We’ve fallen in love with apps. It’s hard to see something so popular fading into the past, but what if that happened? What if apps were simply an iteration of the mobile web, before something better came along?
With the flurry of announcements that occurred around Facebook’s F8 conference, perhaps that time has finally come.
Are we witnessing the rise of the Bots?
Since 2010, “there has been an app for that”. However, such excitement appears to be diminishing. On your own homescreen (the most valuable real estate on earth), what new apps are using that space?
For every iPhone sold, 119 apps have been downloaded. However, we use fewer than a quarter of those apps in any given month. The average app loses 77% of its users within three days after being downloaded. The five apps that we love the most take up 80% of our session time.
Over the past few years, “click to download” display ads have littered feeds. It seemed like every retailers’ mCommerce strategy was to make an iPhone or Watch app. For many who were first to market, it seemed like a gold rush. On reflection, maybe our belief was more concerning the power of technology to change habits than empathizing with consumer needs.
Of course, apps have limitations. Probably the best marketing Apple has ever done is turning the boring notion of a “computer program” into the excitement of an app. They work brilliantly for many uses. Banking or airline apps do a superb job of bubbling up personal, secure information rapidly, a sort of micro-portal to what matters.
That said, again, as instant messaging and voice control takes off, it increasingly seems that apps are not the solution for everything.
Forcing a terrible choice
Apps provide an increasingly lousy way to get to what we want. Apple confidently says the future of TV is apps, which is stupid in the extreme. They merely replicate the false, anachronistic structure of the world of the TV channel.
Do I watch AMC or Breaking Bad? Do I want to see Superbowl or tune into CBS? Modern relationships are with the content, not the curator or the pipe. Can you imagine downloading 20 record label apps in order to get our music, and then needing to switch between them?
It’s the same with communications. Back in 2006, I could either call or text anyone in my contact list: a simple choice to make. Now with Viber, Line, WeChat, Instagram, Facebook Messenger, Twitter and a million other ways to reach someone, I first need to pick the app before I select the person that I want to reach… and then hope that it’s the one which they’re on.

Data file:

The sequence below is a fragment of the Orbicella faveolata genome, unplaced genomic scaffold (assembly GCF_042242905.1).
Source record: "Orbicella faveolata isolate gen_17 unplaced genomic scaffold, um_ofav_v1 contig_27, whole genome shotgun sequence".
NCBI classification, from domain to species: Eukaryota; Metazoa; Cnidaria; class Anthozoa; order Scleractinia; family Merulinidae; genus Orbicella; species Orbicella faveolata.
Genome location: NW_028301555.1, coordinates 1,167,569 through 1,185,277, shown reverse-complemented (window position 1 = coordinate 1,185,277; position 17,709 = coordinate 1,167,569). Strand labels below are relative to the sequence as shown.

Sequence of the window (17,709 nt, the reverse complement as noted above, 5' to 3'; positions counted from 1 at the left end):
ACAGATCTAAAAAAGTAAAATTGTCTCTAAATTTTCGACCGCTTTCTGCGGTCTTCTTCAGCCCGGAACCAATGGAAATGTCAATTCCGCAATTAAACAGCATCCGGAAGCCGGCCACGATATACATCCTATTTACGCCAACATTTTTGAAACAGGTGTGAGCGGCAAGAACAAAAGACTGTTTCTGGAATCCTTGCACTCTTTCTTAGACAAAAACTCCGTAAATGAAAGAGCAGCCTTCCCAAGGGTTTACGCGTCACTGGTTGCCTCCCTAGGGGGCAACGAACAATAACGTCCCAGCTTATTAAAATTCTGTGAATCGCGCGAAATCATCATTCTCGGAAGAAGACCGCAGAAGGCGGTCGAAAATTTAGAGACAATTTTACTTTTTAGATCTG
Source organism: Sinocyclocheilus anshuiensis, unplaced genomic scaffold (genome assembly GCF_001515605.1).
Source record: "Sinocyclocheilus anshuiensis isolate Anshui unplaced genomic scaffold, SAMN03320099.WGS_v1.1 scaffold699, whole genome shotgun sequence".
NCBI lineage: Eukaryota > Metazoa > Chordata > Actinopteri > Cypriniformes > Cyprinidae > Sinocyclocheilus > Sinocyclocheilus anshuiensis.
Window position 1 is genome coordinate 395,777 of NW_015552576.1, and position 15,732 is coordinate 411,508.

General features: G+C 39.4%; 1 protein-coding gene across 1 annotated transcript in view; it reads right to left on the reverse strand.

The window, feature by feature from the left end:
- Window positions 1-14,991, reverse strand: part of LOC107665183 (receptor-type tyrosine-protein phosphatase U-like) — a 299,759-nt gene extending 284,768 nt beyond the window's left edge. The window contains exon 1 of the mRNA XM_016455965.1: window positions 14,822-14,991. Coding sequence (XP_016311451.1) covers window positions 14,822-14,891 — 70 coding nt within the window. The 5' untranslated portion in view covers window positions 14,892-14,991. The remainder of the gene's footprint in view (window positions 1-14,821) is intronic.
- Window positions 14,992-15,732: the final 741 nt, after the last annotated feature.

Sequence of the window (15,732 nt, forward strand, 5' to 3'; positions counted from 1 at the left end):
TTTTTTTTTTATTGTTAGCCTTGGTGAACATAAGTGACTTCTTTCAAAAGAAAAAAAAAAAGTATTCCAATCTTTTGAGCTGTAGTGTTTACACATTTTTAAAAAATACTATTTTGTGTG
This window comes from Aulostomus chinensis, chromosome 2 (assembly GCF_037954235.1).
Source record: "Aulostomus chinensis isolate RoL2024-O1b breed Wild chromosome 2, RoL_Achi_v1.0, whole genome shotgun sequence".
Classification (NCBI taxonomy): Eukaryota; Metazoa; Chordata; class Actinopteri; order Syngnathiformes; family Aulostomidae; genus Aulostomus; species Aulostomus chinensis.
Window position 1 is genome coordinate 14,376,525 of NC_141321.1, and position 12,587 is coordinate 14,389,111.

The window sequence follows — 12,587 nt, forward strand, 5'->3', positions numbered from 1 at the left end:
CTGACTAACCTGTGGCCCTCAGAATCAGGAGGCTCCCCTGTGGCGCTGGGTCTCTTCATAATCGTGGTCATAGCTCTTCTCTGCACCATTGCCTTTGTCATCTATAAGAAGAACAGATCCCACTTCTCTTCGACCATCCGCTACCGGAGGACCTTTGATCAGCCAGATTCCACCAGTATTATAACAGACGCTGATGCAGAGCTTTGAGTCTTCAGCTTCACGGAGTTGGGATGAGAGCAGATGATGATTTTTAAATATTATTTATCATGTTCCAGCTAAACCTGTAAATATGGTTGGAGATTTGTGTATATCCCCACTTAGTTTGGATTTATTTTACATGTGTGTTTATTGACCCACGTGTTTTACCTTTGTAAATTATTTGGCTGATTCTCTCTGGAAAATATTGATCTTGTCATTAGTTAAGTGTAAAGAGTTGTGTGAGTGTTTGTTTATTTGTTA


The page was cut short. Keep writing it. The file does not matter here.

When I want to travel to the airport, I unfailingly want a car to take me there. I don’t want to choose the provider, then the size of the the car, then its destination.
This brings up the first mechanism for the future: aggregation.
My TV is set up with four remotes, and watching John Oliver after broadcast requires me to press nine button via Kafkaesque menus.
I long for a day where a single app can be the gateway to a content type. It would be similar to how I use Spotify to listen to all of the music that I care about, or Twitter to consume all the news I’m likely to need. I see apps that bring what we care about to the front.
Apple TV wants to do this, but Apple doesn’t have the partnerships in place to draw upon all the content providers in the world. If business models can be developed, I see the rise of megaportals with maps as the primary access point for all travel, hotels, events, and places. This would be alongside another portal to access all of my networks and ways to reach them, and additional megaportals for retail and content.
The Internet of apps
I then see our journeys within apps being one of linkage. A consumer may start a conversation on Facebook Messenger discussing movie times, before seeing suggested movies in the feed based on our locations.
Buying and downloading tickets would happen straight to Passbook, with Touch ID and Apple Pay. They then may be offered dinner reservations in Opentable, book a time via in-app IM, and then finally order an Uber to take them there. Each of these experiences will be within an app environment:: seamless, secure and personalized.
The Internet could soon become one totally personalized with apps.
We may want to order items from retailers that we don’t care enough to use frequently, or a hotel site that only exists abroad. For this we’ll see app streaming as an emulator of an experience. Our Internet of apps may be formed of those that exist on our phone, but otherwise, we’ll use temporary apps that are streamed to provide such an interface.
This is where artificial intelligence and bots come together.
The notification layer might become a key way for us to skim the surface of the web, rather than deeply experiencing and discovering it. Combinations of technology like AI, machine learning, shared data and rich analysis from Google Now, Cortana and Siri could automate many parts of our lives.
We need to think less of the Internet as something we go to, but more in terms of the notification layer as a place for suggested prompts of what our phones think are relevant to us.
The cue to book an Uber as it’s raining and we’re running late; the weather forecast on our notification screen as we wake up; the rarely available 8 o’clock dinner slot from a late cancellation; the late flight departure… all best served to us as a notification.
We finally need to consider a screenless world. The Echo is an example of such a device, as are some wearables. How do we use sound, haptic feedback or other mechanisms to impart knowledge without large real estate? It’s this challenge that a whole new group of UI designers need to consider.
Apps are here to stay. Bots won’t kill them, but we’re about to move to a hybrid time where some apps become gateways to everything: they will allow us to choose what we want, rather than who gives it to usFeatured Image: Bryce Durbin